Nutrient Uptake Technology

Introduction: Plant growth and development largely depend on the combination and concentration of mineral nutrients available in the soil. Although plants are non-motile and often face nutrient shortages in their environment, they utilize a plethora of sophisticated mechanisms in an attempt to acquire sufficient amounts of the macro- and micronutrients required for proper growth, development and reproduction. These mechanisms include changes in the developmental program and root structure to better “mine” the soil for limiting nutrients, induction of high affinity transport systems and the establishment of symbioses and associations that facilitate nutrient uptake. Together, these mechanisms allow plants to maximize their nutrient acquisition abilities while protecting against the accumulation of excess nutrients, which can be toxic to the plant. It is clear that the ability of plants to utilize such mechanisms exerts significant influence over crop yields as well as plant community structure, soil ecology, ecosystem health, and biodiversity.

There are 13 nutrients that are vital for plants to grow and thrive. These can be divided into macro-nutrients, elements of which plants require large quantities, and micro-nutrients (elements that are required by the plant in smaller amounts). A micronutrient, though required in small doses, is not less vital for plant growth. The availability and mobility of these 13 plant nutrients in the soil and in the plant itself is highly variable, and this has implications for responsibly managing plant nutrition, fertilization and irrigation.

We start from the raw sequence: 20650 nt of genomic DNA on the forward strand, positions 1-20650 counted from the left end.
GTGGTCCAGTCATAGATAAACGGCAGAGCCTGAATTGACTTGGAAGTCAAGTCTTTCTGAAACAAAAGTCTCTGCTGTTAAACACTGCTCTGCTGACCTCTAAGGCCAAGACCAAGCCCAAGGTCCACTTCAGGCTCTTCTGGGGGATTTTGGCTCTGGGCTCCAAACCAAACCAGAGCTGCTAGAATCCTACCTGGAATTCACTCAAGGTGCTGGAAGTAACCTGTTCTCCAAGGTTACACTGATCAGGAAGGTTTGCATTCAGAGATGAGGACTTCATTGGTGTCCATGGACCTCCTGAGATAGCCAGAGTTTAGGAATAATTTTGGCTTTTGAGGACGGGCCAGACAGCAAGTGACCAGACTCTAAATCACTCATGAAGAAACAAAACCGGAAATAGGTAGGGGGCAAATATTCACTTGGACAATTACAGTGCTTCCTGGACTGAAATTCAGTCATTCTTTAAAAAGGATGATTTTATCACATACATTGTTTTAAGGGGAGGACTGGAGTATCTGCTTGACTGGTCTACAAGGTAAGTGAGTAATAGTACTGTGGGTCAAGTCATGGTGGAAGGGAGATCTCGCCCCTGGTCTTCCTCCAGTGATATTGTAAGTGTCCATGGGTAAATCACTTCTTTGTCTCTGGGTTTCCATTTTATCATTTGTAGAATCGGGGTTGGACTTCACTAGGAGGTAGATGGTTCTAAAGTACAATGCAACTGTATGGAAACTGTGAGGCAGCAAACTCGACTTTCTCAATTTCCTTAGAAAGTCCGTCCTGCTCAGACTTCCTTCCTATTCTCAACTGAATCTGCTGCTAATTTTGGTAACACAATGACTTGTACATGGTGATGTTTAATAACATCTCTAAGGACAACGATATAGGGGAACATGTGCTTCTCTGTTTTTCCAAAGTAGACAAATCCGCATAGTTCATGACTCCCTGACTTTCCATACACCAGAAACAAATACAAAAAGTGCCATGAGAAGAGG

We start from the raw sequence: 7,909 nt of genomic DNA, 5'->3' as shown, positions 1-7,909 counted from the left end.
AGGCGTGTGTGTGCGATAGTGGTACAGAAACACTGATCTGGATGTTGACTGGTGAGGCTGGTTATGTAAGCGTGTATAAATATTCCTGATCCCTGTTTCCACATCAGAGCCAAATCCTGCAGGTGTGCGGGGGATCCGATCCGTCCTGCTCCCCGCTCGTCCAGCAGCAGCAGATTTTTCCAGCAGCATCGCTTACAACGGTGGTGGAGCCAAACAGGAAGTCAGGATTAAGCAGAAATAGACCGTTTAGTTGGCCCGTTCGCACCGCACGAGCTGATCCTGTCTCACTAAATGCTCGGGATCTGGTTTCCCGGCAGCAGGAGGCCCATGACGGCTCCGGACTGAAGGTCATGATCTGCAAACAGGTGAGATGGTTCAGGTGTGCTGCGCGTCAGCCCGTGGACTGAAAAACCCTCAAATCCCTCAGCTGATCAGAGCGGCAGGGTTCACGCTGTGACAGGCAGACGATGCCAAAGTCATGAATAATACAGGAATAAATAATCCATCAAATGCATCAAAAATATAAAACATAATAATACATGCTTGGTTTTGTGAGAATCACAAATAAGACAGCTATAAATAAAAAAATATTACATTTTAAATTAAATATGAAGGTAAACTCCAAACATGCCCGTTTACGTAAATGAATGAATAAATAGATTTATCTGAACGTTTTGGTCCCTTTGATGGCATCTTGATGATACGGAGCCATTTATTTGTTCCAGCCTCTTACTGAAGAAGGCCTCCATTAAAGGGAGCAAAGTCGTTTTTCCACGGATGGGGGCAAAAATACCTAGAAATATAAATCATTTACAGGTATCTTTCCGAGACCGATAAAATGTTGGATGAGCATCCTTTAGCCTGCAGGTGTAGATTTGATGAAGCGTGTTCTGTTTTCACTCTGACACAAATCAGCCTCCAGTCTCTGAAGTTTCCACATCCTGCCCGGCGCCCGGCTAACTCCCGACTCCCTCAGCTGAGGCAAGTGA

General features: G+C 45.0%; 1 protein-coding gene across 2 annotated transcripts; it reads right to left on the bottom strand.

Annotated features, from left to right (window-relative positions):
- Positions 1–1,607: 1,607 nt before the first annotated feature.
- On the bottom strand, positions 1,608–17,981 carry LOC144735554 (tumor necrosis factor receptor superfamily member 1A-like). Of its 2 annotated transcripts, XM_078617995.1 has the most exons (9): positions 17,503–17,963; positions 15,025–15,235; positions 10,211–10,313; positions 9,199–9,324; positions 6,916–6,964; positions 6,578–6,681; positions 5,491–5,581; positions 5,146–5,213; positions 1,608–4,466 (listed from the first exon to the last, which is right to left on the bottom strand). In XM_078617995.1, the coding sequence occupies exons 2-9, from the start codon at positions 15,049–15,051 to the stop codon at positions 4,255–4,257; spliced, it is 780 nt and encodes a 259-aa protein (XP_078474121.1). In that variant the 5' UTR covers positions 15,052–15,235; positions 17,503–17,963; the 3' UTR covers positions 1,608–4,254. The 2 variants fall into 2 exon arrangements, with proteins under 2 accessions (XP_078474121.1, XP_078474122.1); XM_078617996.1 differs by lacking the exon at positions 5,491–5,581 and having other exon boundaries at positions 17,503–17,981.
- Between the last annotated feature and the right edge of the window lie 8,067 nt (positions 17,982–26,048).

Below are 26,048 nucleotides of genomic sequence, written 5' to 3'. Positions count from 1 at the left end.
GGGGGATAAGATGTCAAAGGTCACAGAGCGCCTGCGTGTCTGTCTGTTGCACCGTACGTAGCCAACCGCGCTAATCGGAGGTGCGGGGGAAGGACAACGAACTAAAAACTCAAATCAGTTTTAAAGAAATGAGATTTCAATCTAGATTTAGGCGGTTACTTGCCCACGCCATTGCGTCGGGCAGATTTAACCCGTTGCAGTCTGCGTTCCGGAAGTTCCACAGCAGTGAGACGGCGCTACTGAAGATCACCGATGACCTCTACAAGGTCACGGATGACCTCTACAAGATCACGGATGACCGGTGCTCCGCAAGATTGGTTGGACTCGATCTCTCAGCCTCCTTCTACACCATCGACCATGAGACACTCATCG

The mobility of plant nutrients in soil influences their uptake and their susceptibility to leaching, volatilization and runoff. For example: while nitrogen in the form of NO3- is highly mobile in soil, phosphorus (in the forms HPO42- and H2PO4-) is not.

Mobility of nutrients in the plants themselves influences how to read signs of nutrient deficiency in leaves. A deficiency of immobile nutrients can be seen in yellowing new leaves, whereas a deficiency in mobile nutrients can be seen in yellowing old leaves.

It is important to understand psychology and how nutrients behave in the soil, and in the plants. The correct understanding will lead to the right nutrient managements decisions that can get you optimized yields and help you to reduce fertilizer costs and waste.

Plant acquisition of nutrients can be takes place through two methods

  1. Direct uptake from the soil e.g. Potash (K), Iron (Fe)
  2. Symbioses with Soil-based Microorganisms e.g. Nitrogen Fixation (N2), Mycorrhizal interactions with plants (Phosphorous-P) 


Plants take up essential elements from the soil through their roots and from the air through their leaves. Nutrient uptake in the soil is achieved by cation exchange, wherein root hairs pump hyrdrogen ions (H+) into the soil through proton pumps. These hydrogen ions displace cations attached to negatively charges soil particles so that the cations are available for uptake by the root. 

Nutrient Uptake Technology helps plant to absorb required nutrients available in the soil. During stimulation of plants elasticity of roots get increased , which further helps to boost cation exchange mechanism for uptake of nutrients.


  • Optimum utilization of nutrients available in soil
  • Increases in nutrient use efficiency
  • Initiate symbiotic relationship between plant and soil nutrients
  • Maximizes crop quality & performance savings on excess nutrient use

Featured Products

  • P Star


    Stimulant for Phosporous (P) Uptake

  • Drip K Plus


    Stimulant for Potash(K) & other Nutrient Uptake

  • Bio Scort


    Natural Chelating Agent to Improve Uptake